The LGBT movement is by definition conservative. The two issues that have been at the fore of our movement — for which we and our hetero-allies have contributed our money and our time — over the past twenty years have been “same-sex marriage” (“marriage equality”) and the repeal of DADT. While the repeal of DADT celebrated its one year anniversary this week, there have been marginal gains on the same-sex marriage front; DOMA has yet to be repealed on a federal level even though the President has voiced his support for this action and the Democrats included a marriage equality plank in their 2012 platform.
Public queer intellectuals from Fran Lebowitz to J. Jack Halberstam have lamented the fact that these two issues have defined our movement for so long. How ironic is it that we crave admission not only into two institutions that by definition are exclusionary but institutions that are patently patriarchal and demand both the explicit and subtle subjugation of women in order to reaffirm the foundation of their existence?
To be frustrated by the time and resources spent reinforcing these institutions is an emotion best not harbored long; the time has come for us to think more substantially about our political and activist future(s). First comes the military, then comes marriage, then — well, what becomes of the LGBT movement now?
The Scholar & Feminist Online tackles the question of our political future most thoroughly in its recent issue “A New Queer Agenda,” with the attempt to push “beyond the vision of security and belonging offered through gay marriage to a broader politics of economic, political and sexual justice for all.” In her article “Beyond Marriage: Democracy, Equality, and Kinship for a New Century,” Lisa Duggan, queer feminist amazing-scholar and one of the issue’s editors, explains how the LGBT’s “neoliberalist” tendencies (ie, solidifying and reaffirming patriarchal institutions) have oriented our movement throughout the past decade in particular:
The contributors of this issue collectively advocate the overcoming of the LGBT movement’s neoliberalist tendencies by redirecting our focus onto economics and specifically on issues pertaining to economic equality across class and race and gender lines, which are ubiquitous concerns among nearly everyone who doesn’t identify as part of the 1% (aka, Romney’s 47%). Even in this economic crisis that has continued to devastate the 99% in a myriad of ways, statistics have proven that the LGBT community has been hit harder than our straight counterparts:
The contributors of this issue, each in their own way, call for a reconstruction of the foundation of the LGBT movement itself. The question “What now?” or “What next?” is one that is given an answer: reconstitute our movement not on sex acts but on economics, both defined by fluidity (“liquidity,” perhaps?), but both profoundly different.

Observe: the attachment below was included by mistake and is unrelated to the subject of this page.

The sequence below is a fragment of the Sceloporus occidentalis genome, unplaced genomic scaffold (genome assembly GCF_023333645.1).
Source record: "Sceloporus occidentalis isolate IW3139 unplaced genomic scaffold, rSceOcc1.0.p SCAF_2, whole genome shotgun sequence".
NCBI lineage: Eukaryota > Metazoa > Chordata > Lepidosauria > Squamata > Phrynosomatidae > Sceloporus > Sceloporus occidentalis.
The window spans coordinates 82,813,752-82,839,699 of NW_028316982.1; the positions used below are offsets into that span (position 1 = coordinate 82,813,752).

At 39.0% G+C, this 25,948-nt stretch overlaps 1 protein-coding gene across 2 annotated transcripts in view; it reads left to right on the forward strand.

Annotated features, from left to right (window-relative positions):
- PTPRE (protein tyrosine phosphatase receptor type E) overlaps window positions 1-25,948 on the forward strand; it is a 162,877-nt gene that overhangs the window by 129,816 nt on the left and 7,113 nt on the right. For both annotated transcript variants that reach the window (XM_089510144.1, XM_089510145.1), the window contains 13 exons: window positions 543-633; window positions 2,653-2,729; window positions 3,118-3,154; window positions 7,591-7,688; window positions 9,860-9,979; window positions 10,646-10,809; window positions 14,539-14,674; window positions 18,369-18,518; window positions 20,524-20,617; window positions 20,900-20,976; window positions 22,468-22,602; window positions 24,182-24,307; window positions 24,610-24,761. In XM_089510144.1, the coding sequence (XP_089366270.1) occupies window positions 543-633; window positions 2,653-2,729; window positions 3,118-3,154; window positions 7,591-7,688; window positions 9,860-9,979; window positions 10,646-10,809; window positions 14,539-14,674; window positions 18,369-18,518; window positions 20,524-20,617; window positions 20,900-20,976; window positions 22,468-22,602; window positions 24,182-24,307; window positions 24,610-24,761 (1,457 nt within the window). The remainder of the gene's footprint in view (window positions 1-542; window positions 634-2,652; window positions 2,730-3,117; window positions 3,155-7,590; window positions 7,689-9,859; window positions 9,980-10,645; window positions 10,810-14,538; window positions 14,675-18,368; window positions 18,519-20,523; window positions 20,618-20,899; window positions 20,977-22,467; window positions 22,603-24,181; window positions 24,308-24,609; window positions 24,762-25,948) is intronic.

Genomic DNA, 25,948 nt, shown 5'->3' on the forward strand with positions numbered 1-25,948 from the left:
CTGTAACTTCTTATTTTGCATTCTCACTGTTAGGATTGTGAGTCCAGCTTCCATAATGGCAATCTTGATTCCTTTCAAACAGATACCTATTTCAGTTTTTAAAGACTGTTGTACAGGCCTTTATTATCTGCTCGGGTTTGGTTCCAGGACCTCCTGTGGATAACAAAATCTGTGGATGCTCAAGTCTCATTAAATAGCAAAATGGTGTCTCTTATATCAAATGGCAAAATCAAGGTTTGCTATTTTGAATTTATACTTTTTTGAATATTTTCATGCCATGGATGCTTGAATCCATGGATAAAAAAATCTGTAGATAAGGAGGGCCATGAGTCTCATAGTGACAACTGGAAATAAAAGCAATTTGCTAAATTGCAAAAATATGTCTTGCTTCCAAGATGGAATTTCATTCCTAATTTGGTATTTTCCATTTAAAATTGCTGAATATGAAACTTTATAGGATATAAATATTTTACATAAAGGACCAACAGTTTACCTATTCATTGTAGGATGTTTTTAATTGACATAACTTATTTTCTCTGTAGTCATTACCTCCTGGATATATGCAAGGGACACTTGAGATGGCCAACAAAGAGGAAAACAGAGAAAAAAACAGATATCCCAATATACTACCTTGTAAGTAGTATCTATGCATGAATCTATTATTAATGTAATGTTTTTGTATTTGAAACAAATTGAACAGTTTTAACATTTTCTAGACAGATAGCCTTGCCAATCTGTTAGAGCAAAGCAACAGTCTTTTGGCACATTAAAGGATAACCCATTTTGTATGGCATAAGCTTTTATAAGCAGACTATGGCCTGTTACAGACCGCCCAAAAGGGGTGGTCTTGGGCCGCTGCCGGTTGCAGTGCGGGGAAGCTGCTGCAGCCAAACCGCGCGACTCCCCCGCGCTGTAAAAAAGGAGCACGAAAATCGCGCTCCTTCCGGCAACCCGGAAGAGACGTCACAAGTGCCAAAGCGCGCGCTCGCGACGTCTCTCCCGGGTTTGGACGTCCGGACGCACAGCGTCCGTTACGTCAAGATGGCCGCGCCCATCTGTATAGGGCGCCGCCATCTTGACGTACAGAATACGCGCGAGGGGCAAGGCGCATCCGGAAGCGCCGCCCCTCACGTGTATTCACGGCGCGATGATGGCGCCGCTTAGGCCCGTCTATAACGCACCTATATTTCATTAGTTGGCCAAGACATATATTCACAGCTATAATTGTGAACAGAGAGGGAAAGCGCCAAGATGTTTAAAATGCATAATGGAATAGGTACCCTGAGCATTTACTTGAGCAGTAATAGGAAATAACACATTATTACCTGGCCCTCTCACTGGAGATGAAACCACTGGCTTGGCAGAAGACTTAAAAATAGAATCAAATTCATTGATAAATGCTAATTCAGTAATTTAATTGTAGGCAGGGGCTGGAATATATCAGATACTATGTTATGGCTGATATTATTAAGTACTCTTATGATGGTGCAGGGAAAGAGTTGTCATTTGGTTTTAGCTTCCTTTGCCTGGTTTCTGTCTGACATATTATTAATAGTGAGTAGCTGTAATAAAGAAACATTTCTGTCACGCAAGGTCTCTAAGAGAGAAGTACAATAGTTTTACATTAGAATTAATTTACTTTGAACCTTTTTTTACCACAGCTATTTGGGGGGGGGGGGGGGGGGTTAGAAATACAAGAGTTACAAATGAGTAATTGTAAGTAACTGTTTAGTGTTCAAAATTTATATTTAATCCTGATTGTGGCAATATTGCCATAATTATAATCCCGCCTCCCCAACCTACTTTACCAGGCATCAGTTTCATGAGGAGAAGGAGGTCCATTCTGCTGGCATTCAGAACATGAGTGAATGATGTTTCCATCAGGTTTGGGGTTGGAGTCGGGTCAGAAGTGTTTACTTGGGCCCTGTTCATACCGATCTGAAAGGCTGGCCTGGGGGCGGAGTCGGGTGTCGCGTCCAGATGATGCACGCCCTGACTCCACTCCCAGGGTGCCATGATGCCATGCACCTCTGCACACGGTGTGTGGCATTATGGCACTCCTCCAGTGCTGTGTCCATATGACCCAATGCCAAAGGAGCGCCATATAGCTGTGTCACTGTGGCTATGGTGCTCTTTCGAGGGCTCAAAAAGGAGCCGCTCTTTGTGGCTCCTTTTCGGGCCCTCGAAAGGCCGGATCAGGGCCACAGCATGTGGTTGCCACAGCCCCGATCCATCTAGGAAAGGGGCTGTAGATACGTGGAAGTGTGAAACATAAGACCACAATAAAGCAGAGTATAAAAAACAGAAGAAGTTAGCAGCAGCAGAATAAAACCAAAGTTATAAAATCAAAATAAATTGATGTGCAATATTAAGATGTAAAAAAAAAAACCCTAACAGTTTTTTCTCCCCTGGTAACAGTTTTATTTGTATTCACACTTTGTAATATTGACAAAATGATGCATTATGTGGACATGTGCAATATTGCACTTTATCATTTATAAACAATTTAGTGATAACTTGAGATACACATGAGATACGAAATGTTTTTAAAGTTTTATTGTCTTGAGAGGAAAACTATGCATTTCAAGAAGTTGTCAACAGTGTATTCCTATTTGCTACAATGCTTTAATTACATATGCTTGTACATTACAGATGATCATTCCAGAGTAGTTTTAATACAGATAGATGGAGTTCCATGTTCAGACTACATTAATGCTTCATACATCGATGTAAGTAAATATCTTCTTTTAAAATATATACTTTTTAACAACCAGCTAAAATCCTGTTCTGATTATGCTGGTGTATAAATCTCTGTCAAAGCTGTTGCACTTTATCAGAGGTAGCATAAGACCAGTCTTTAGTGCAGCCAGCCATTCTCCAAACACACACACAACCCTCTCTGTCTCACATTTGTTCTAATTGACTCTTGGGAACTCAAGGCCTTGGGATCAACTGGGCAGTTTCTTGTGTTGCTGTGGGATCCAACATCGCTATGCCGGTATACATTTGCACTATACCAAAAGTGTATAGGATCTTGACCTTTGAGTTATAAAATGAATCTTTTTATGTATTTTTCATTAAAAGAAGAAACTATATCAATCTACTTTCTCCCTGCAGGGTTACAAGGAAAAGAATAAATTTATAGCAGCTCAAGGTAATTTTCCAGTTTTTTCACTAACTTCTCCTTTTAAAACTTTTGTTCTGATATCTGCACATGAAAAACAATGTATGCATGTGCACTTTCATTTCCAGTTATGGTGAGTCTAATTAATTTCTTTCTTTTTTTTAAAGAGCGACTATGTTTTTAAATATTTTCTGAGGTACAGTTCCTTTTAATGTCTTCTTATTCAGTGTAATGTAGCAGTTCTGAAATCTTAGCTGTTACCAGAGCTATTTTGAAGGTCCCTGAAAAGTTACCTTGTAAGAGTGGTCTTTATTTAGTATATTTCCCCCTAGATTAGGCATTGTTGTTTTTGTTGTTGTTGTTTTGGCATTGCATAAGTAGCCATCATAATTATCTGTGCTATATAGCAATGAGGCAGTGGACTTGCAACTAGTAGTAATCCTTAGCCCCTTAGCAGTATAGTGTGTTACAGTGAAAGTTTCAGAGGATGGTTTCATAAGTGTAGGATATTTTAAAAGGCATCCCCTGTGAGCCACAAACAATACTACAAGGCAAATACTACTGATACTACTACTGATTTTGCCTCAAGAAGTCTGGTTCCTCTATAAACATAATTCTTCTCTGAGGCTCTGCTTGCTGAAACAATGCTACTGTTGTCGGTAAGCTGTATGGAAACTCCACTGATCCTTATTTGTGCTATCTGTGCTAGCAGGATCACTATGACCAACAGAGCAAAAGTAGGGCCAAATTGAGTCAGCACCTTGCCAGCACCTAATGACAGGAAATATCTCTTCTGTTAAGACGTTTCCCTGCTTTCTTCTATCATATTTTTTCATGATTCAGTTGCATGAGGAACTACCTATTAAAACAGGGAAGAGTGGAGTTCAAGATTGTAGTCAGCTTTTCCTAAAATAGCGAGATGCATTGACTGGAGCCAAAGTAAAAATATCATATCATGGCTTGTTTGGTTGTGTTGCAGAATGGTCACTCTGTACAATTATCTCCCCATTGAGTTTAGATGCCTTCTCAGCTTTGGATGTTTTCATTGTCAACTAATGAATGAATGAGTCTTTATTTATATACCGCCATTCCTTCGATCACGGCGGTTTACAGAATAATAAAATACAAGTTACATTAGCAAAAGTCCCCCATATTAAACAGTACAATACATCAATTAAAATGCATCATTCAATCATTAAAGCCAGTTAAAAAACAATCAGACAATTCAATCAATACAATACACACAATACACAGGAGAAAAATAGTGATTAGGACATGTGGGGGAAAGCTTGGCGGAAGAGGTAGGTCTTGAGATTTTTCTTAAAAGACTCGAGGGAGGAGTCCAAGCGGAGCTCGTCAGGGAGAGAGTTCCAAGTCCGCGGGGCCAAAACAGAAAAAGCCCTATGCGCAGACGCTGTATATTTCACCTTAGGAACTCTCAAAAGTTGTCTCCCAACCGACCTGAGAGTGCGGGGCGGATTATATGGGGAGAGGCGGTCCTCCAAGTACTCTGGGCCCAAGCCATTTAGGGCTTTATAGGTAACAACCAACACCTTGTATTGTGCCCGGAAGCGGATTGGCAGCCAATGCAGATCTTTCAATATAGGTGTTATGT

It’s really important to note that the movement has been primarily defined by sexuality. That it has been defined by sexuality as identity—the cementation of sex acts into fixed identities—has been the strategy employed for it to (erroneously) align itself with the Civil Rights Movement of the 1960s. The mapping of our movement onto the Civil Rights Movement required the metamorphosis of “sex acts” into “sexuality”; we saw the rise of the “Born This Way” fanatic wing of our community, with the premise being that, similar to one’s race, one’s sexuality is determined genetically, biologically. I’ve variously lamented this ideology as conservative and self-abnegating, including in a handful of my Pop Theory columns such as this one.
It is also the primary reason, I think, why younger generations, while respectful, feel disconnected from their “LGBT Capital-H-History” (which we’re chided for, since we show no reverence to, or knowledge of, according to some Baby Boom queers). The Millennial Generation is the generation least concerned with (as in hung up on) sexuality in the sense that they, born into a post-Foucauldian world, know that sexuality is fluid and that sex acts do not define a person, and that one’s self-appropriated identity, therefore, does not limit the type of sex acts they can participate in. (Ie, the lesbian who occasionally sleeps with cis-gender men.) They are “pro-choice” in a number of ways — the central unifying idea here is that an individual has control over her body, including her body’s actions.
Furthermore, the LGBT movement’s foundation on sexuality is a significant reason why the trans community has felt overlooked or disregarded — because trans issues are gender issues, not necessarily or inherently sexuality issues, making their cause more aligned with the feminist movement rather than the LGB movement.
The question that we face now is can a movement be sustained without its foundation, as wobbly as that foundation has been? Doesn’t it irrevocably become something else? Is terminal failure the ultimate sign of success?
This is the potential and necessary future machination — “the new queer agenda” — of the LGBT movement proposed by the queer scholars of the SFO issue, in addition to most queer scholars and savants both within and without academia. New coalitions — across race, across class — need to be built upon the fact that we are all subjects living within the same global economy (on a macro scale; on a micro scale for those of us in the U.S.: a profoundly capitalist oligarchy). The fight for equality has to move out of the bedroom and into the boardroom. The law has to divert its attention away from the private body to the public body; there needs to be policy pertaining not to the movements and actions of a body but to the movements and actions of economic structures.
Is this the next phase of LGBT? Are we ready? Are you ready?